The seminal international publication coincides with National Estuaries Week.
National Estuaries Week, which will be observed this year from Sept. 16-23, is an annual celebration of the environmental significance of estuaries. Established in 1988 as National Estuaries Day, it was expanded to a weeklong observation to increase public awareness of the critical ecological and societal importance of estuaries.
The new publication, Climate Change and Estuaries, showcases the value of estuaries and the threats posed by climate change. It will be published on Sept. 15 to usher in National Estuaries Week.
The comprehensive volume, consisting of 32 chapters and nearly 700 pages, highlights climate change effects on estuarine ecosystems from local, regional, and global perspectives and is the brainchild of Michael Kennish, Professor Emeritus in the Department of Marine and Coastal Sciences. Kennish is also the lead editor and author of three chapters.
According to Kennish, Climate Change and Estuaries has been four years in the making and draws on the expertise of 75 authors from 10 countries, with strong contributions from four other Rutgers scientists.
Joanna Burger, Distinguished Professor in the Department of Ecology, Evolution, and Natural Resources, authors the chapter on climate change and birds. L. Fernando Pareja-Roman, research associate in the Department of Marine and Coastal Sciences, is the lead author of the chapter on climate change and estuarine circulation. Robert J. Chant, professor in the Department of Marine and Coastal Sciences, co-authors the chapter on climate change and estuarine circulation, and Kenneth Able, Distinguished Professor Emeritus in the Department of Marine and Coastal Sciences, co-authors the chapter on climate change and fish.
Estuaries rank among the most productive ecosystems on Earth, rivaling those of coral reefs and tropical rain forests. They are complex and dynamic transitional environments where the land meets the sea and freshwater runoff mixes with seawater, resulting in salinity gradients, a continuum of biogeochemical cycles and biota from freshwater to marine, as well as an array of distinctive habitats.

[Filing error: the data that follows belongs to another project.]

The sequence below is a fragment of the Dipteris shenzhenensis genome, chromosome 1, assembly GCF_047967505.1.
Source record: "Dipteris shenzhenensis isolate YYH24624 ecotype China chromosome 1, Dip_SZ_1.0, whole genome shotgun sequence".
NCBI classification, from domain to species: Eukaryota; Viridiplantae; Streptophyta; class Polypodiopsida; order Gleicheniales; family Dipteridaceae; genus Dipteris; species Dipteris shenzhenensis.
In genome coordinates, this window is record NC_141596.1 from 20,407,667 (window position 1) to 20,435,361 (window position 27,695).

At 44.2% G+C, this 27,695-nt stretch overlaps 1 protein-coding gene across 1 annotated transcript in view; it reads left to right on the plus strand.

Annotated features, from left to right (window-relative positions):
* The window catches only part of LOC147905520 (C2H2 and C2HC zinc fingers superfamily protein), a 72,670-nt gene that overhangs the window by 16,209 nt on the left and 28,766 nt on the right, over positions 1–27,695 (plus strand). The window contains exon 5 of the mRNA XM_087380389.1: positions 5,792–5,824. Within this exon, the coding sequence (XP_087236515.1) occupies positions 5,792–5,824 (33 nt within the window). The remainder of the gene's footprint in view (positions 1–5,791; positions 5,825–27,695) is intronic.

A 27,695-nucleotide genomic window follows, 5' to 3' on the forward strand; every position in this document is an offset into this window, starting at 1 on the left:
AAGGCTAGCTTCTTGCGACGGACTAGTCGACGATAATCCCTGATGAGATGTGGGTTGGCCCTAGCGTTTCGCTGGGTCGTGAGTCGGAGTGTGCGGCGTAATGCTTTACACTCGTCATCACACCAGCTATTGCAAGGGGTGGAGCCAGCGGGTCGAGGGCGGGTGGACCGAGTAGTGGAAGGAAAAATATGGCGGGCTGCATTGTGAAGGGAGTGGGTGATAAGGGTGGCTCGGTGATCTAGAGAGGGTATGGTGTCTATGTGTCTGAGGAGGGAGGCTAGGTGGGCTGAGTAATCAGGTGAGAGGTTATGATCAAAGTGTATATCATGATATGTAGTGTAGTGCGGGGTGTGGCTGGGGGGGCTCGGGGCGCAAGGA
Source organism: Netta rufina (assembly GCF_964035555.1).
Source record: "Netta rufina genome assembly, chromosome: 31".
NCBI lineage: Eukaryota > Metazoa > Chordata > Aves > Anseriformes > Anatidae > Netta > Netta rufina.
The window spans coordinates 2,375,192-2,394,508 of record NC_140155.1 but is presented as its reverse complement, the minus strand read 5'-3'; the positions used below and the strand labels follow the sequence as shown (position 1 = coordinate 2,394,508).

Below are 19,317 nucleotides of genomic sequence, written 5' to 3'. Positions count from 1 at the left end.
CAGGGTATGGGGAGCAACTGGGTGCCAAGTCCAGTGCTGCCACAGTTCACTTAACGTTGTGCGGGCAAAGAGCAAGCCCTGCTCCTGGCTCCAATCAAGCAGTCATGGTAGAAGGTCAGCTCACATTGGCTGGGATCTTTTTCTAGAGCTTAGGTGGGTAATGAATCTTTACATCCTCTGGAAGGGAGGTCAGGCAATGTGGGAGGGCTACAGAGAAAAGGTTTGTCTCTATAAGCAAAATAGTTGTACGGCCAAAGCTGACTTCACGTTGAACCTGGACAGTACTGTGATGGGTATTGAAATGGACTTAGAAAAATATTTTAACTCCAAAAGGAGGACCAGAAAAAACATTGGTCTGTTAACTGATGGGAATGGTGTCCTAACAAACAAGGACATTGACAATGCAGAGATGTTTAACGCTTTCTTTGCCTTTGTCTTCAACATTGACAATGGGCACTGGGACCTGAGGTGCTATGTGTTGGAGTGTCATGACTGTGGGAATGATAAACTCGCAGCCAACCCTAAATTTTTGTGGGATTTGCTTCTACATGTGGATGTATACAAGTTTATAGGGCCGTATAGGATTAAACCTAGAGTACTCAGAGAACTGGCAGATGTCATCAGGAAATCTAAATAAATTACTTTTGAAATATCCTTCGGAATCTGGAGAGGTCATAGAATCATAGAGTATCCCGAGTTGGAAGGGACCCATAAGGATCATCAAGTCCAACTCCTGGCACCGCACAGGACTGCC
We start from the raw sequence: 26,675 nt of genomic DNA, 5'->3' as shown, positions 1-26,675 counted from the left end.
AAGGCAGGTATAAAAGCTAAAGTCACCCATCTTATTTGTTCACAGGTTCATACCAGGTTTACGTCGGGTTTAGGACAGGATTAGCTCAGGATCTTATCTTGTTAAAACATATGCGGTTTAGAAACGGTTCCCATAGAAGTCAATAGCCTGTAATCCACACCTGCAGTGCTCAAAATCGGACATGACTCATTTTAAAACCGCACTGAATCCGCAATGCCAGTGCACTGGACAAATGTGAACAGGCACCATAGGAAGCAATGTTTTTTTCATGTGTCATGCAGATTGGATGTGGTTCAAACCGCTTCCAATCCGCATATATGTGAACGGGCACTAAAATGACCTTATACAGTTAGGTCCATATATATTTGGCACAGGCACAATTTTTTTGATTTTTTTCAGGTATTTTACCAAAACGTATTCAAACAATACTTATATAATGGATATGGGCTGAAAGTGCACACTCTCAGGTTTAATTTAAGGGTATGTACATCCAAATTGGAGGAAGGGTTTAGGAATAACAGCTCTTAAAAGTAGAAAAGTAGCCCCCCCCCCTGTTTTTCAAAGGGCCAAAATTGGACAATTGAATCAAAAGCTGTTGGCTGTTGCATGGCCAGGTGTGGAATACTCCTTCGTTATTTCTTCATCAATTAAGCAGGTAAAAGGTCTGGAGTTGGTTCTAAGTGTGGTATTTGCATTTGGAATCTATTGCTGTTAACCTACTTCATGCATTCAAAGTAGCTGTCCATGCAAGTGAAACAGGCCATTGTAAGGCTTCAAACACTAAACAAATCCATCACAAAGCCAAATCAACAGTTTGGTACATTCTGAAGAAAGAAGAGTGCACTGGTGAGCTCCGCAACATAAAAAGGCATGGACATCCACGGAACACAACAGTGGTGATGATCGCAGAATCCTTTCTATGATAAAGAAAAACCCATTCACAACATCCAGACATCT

“They are vital environments, teeming with life from microbes to mammals. Numerous marine species of recreational and commercial importance inhabit estuaries during their lifetime and support valuable fisheries,” explains Kennish.
With approximately 40% of the world’s eight billion human population living within 100 km of the coast, many depend on the provision of estuarine environments that yield valuable goods and services to society.
“The global value of estuarine ecosystem services and that of adjoining coastal wetlands is estimated to be in the trillions of dollars and includes broad and essential ecological, economic, and societal benefits,” he adds.
Because of the high human population and development in coastal watersheds, estuaries are increasingly susceptible to the worsening effects of climate change.
“There is a great need to assess the effects of climate change in estuaries and to implement the measures necessary to remediate the adverse impacts. Climate Change and Estuaries deals with all of these matters,” says Kennish.
Kennish, a Rutgers alumnus, is the author or editor of 16 scholarly books. He has been recognized for his outstanding contributions to the field, in particular his seminal research of anthropogenic effects on estuarine, coastal, and marine environments. He’s also authored more than 200 peer-reviewed journal articles and book chapters, and has served as the editor of nine peer-reviewed compendium science journal special issues. Two of his most impactful books published over the past several years include the Encyclopedia of Estuaries and the fourth edition of the Practical Handbook of Marine Science.
Climate Change and Estuaries is considered essential reading for climate scientists, marine and estuarine scientists, environmental scientists, professors and students, coastal and resource managers, program administrators, policy makers and other professionals engaged in some aspect of work on coastal, estuarine and marine environments.
Original article at Rutgers Newsroom